The Lib Dems are calling for iconic Lewes House to be protected after new Lewes District Council Leader Rob Blackman suggested he would like it to become a boutique hotel.
Lib Dem Group Leader Sarah Osborne said: “I’m surprised and dismayed that Rob Blackman has underestimated just how important Lewes House is economically as well as culturally. Nationally it ranks in the top 8 per cent of buildings of historical importance.”
District council staff vacated the premises on School Hill in September last year and the ground floor has recently been used as an exhibition centre.
Cllr Osborne continued: “Cllr Blackman already knows that recent reports by independent consultants said that it is unlikely to be financially viable as a hotel because it is too small, has a pre-existing covenant, a lack of parking and would face competition from current and future hotels.
“I find the lack of commercial foresight in someone who is supposed to be in charge of our district terrifying. I know we are extremely fortunate that Lewes House is in public ownership and as the recent public exhibition has shown there is enormous potential for it to be a key cultural asset.”
Cllr Blackman started the controversy earlier this month when outlining some of his hopes and ambitions on being elected council leader.
He said of Lewes House: “My own personal view is that it would make a fantastic boutique-style hotel, but we will fully consult on any changes.” He was at pains to emphasise that it was just his own opinion.
Lewes academic Paul Myles, who brought the acclaimed Rodin exhibition to Lewes and has organised several exhibitions in Lewes Town Hall, welcomed the Lib Dems’ support to save Lewes House for the community and future generations.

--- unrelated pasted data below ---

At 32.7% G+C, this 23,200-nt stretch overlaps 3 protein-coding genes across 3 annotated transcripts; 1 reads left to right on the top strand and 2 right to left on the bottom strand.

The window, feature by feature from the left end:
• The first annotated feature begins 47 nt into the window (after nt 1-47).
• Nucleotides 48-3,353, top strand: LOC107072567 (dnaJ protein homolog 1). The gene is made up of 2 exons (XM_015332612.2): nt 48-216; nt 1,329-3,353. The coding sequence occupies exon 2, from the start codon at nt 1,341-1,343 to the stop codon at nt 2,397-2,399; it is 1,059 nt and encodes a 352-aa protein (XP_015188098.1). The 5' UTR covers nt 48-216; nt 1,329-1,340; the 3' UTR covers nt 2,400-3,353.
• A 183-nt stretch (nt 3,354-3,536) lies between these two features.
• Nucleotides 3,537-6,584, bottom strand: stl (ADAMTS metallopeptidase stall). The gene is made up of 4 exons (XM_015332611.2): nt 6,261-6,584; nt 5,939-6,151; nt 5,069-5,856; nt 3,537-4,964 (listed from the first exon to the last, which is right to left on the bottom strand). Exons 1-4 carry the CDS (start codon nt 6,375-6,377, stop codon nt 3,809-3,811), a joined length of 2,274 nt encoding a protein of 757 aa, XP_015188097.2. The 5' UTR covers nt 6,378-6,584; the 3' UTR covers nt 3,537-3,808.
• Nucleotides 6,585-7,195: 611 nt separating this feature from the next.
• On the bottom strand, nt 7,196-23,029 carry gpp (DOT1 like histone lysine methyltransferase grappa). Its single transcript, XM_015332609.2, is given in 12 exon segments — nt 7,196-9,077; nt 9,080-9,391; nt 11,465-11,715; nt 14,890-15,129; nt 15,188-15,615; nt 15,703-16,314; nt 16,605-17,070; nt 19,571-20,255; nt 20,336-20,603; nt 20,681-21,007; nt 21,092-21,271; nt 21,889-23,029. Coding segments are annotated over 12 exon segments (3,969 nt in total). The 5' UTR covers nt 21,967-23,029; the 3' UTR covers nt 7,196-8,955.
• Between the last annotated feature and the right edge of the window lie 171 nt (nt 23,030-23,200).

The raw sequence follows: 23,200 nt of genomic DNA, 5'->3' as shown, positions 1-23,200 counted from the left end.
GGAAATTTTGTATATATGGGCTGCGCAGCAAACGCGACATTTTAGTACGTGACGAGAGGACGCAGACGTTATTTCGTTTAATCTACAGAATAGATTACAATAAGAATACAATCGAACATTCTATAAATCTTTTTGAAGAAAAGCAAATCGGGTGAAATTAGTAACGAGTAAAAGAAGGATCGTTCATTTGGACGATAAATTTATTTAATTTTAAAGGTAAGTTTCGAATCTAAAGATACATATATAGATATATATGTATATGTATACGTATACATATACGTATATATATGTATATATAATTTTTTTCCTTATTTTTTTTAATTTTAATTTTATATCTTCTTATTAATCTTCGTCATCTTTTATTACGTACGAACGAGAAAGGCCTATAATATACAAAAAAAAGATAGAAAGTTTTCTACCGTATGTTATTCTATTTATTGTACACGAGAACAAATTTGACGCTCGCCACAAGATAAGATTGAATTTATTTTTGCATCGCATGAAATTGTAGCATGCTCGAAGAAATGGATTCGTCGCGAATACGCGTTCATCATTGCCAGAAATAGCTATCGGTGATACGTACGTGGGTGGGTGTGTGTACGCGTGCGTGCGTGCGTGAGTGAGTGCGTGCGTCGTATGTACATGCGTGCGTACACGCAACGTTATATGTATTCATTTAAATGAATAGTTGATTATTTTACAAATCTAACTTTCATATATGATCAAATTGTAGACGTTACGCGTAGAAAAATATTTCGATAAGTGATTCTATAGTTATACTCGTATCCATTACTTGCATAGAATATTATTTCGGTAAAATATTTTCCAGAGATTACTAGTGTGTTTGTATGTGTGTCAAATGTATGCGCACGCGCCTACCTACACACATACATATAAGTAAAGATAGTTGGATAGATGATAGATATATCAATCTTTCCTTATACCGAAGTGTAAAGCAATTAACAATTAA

He said, “Since November 2013, Lewes House has, experimentally, been open and truly accessible to the public. The first public exhibition, Slaters’ Sussex, was a huge success, attracting more than 3,600 visitors in 16 days and taking £10,000 in sales of related merchandise.
“This shows Lewes House is perfectly sized to host exhibitions of national standard. I already have expressions of interest from other renowned artists to show their work.”
Mr Myles continued: “Now is the time to establish a vibrant cultural hub, available for hire in many ways, providing office space as a revenue stream, weddings, parties, seminars, lectures, merchandise, and the telling of our Lewes stories in inventive, lively and visually attractive ways. The development possibilities are truly exciting, now is the time to secure this future for the well-being of our community.”
In stressing the potential of Lewes House as a cultural hub, academic Paul Myles said: “Lewes is the jewel in the crown of English democracy. From the Battle of Lewes to the present day the town has hosted important moments and characters that have turned the course of world events.
“Thomas Paine honed his writing and thinking skills in Lewes, just prior to him kindling the creation of the United States of America. To date there has been no place in Lewes to show and tell the powerful narratives unique to Lewes and the surrounding area. Lewes House is the perfect place for this.”